Regional Rural Banks (RRBs) – Their functions and the way forward

Updated On : Dec 2022

Regional Rural Banks conduct banking activities for the rural regions at the district level in the states and may cover multiple districts within a state. Established with the purpose of providing easily accessible banking and credit facilities to the rural population and mobilising financial resources from the urban areas to rural districts of India, RRBs are a crucial part of the financial industry.

In the late 20th century, banking was more accessible to the urban crowd with limited access to the rural population. Regional Rural Banks (RRB) were established as government-sponsored, regional based rural lending institutions to balance the economic development and equally distribute banking in the urban and rural areas of India.

They were first launched in 1975 with the Ordinance for establishing Regional Rural Banks passed on September 26, 1975. The Regional Rural Banks Act (RRB Act) was passed in 1976.

Some distinct features of RRBs are:

  • RRBs have the characteristics of both a commercial bank and a co-operative bank. It has the professionalism and ability to mobilise financial resources like a commercial bank and is familiar with rural problems like a co-operative bank.

  • RRBs ensure adequate credit for agriculture and other rural sectors.

  • Like any commercial bank, RRBs have a board of directors, a chairperson, a managing director, a manager, regional managers, and other staff.

  • According to the RRB Act 1976, RRBs provide financial assistance to farmers, Medium and Small Enterprises (MSMEs), local craftsmen, and artisans for agriculture, industries, trade, commerce, and their economic development.

  • RRBs are owned by the stakeholders in a fixed proportion of 50:35:15, with the central government owning 50%, the sponsor bank owning 35%, and the state government owning 15%.

  • 75% of the total bank credit has to be provided to the Priority Lending Sector (PLS). Short-term loans at a low rate of interest are extended to the priority sector.

  • RRBs cannot extend large or long-term loans to their customers.

Functions of Regional Rural Banks:

  • Accept Deposits
    RRBs accept deposits from their bank account holders. Deposits can be made in current or savings accounts, in fixed or recurring forms.

  • Loan Extension
    RRBs extend loans and credit services to the Priority Sector (PS) classified under Priority Sector Lending (PSL). The priority sector comprises people and sectors like -

    • Small and marginal farmers

    • Craftsmen and artisans

    • Local traders

    • Medium and small-scale businesses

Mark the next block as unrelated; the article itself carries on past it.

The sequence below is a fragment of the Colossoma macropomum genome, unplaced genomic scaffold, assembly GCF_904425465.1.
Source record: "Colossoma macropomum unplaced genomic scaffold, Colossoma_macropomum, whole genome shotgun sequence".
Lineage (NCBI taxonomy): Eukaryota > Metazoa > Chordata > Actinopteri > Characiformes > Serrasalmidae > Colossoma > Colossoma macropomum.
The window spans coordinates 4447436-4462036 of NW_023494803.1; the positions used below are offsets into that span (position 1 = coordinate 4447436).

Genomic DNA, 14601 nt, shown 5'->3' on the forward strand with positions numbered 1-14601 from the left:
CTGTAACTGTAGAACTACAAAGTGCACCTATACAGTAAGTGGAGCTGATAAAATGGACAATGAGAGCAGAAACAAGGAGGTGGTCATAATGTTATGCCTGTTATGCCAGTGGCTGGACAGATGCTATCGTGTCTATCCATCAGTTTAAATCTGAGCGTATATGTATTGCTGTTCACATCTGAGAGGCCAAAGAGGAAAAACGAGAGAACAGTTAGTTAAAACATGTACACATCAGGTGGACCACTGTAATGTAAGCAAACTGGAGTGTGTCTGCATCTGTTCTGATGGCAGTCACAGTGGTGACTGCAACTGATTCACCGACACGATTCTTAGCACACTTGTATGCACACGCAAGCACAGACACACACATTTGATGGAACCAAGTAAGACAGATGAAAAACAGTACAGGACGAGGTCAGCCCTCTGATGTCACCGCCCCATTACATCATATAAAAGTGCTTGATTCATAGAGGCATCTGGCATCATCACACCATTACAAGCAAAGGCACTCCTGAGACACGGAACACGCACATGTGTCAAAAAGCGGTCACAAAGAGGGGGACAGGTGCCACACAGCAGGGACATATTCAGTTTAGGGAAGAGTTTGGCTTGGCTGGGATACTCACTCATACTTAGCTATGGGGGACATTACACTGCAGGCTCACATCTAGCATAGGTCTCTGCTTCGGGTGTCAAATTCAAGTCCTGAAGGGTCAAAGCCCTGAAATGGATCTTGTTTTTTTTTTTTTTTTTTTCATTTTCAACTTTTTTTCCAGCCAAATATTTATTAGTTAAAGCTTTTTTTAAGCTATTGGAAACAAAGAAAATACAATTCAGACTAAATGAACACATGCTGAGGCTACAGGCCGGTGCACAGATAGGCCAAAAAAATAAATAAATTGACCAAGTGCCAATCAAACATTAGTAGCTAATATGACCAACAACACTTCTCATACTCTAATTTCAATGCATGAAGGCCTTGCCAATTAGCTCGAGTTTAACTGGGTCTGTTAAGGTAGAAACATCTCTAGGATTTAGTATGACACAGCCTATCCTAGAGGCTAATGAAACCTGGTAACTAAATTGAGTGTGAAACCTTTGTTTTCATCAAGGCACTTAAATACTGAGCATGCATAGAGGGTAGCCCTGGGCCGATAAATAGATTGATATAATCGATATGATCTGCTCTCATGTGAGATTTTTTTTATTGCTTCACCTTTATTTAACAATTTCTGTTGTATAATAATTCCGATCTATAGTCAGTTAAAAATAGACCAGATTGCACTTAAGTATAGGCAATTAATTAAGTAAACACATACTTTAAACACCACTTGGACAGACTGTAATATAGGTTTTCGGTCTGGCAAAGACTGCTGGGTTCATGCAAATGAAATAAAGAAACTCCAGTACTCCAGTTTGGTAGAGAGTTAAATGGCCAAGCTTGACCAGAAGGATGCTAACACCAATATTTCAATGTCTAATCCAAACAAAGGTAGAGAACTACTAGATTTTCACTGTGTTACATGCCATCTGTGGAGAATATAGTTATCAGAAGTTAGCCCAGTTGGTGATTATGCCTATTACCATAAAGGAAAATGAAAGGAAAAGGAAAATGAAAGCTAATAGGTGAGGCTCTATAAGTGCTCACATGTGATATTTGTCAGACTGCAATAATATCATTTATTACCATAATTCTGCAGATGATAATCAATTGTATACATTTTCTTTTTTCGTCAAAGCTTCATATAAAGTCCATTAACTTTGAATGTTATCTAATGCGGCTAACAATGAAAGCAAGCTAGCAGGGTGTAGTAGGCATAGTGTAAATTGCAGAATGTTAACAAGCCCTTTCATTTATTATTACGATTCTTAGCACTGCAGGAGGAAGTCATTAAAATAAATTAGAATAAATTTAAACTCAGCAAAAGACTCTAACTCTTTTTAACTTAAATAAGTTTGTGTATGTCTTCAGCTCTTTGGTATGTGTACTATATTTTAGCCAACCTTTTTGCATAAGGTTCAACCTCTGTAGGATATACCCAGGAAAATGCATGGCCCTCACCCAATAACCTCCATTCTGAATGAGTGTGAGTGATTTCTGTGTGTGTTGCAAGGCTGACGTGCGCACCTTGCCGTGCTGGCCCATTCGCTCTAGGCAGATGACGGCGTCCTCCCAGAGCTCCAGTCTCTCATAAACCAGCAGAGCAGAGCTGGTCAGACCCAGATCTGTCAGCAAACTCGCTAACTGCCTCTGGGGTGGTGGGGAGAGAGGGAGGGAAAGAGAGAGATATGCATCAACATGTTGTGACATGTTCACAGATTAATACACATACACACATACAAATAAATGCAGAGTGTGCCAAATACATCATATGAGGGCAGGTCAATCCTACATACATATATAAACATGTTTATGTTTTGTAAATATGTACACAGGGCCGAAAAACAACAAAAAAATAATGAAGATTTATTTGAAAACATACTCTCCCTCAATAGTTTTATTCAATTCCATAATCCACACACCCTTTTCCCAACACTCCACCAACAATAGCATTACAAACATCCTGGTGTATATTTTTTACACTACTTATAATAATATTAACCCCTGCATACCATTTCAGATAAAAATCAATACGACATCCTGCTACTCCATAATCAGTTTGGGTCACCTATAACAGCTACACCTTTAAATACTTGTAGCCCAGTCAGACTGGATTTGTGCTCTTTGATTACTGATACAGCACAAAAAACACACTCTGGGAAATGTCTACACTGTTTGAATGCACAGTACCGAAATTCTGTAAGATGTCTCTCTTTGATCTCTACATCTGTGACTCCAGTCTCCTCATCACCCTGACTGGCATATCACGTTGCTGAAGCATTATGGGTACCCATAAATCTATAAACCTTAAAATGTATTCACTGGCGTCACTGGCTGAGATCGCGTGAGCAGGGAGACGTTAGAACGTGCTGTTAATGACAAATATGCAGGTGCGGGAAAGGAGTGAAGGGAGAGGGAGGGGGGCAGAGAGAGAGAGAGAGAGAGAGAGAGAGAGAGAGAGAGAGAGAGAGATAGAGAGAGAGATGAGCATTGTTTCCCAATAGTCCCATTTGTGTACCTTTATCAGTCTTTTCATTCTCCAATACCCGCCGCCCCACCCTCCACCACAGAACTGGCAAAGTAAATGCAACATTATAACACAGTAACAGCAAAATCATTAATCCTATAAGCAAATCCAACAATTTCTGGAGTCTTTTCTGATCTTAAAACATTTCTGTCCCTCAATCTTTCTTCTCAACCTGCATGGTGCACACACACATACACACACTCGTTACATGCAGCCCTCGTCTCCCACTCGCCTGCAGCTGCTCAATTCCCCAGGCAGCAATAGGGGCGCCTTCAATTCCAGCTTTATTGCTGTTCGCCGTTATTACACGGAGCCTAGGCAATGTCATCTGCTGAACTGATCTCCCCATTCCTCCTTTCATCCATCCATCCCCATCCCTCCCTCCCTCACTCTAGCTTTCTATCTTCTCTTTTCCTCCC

• Education

    • Housing

    • Renewable energy

  • Wage disbursement
    RRBs perform a vital task of distribution of wages under the MGNREGA (Mahatma Gandhi National Rural Employment Guarantee Act), the Pradhan Mantri Gram Sadak Yojana (PMGSY). RRBs also distribute the pensions provided under the poverty alleviation and pension schemes of India.

  • Other functions of RRBs
    Like commercial banks, RRBs provide agency services to their customers, such as foreign exchange, bill payments, and money wire transfers. Utility services like ATMs, UPI, debit card issuance, locker facilities, etc. are also provided by RRBs.

Challenges faced

While RRBs were established to provide equal access to financial services in urban and rural areas, they had been struggling to be financially sustainable, facing several challenges such as -

  • Limited activities and a focus on mainly offering government schemes like direct benefit transfer in rural areas.

  • Inadequate finance, as they depend on NABARD for finances for their operations, led to no deposits, as poor rural people cannot save.

  • Poor loan recovery while overdue and pending payments are high.

  • It has not been able to play a significant role in poverty alleviation due to a lack of economic infrastructure, poor marketing strategies, and poor customer knowledge.

  • Low internet banking because existing regulations allow RRBs with a minimum statutory capital to risk-weighted asset ratio (CRAR) of more than 10% to offer internet banking.

Way Forward

To be financially sustainable, as advised by the government, RRBs have to first and foremost move towards digitisation. Some of the steps suggested for a positive change are -

  • Have a Core Banking System (CBS) and offer internet banking services to customers expand their credit base further and enhance their outreach and profitability.

  • Increase their efficiency and touch various other dimensions of banking, like providing loans to merchants, MSMEs that could increase their profitability.

  • Create a clear roadmap in a time-bound manner to strengthen the RRBs further and support the post-pandemic economic recovery.

  • Conduct a workshop for RRBs to share best practices with each other.

  • Merge of RRBs with sponsor banks once these branches reach a certain level of business.

RRBs with their objective of providing cheap and liberal credit facilities and act as a catalyst to accelerate the economic growth of the rural population, are a crucial part of the Indian financial industry. However, it is important to meet the challenges by stepping up towards bN transformation and becoming financially sustainable.

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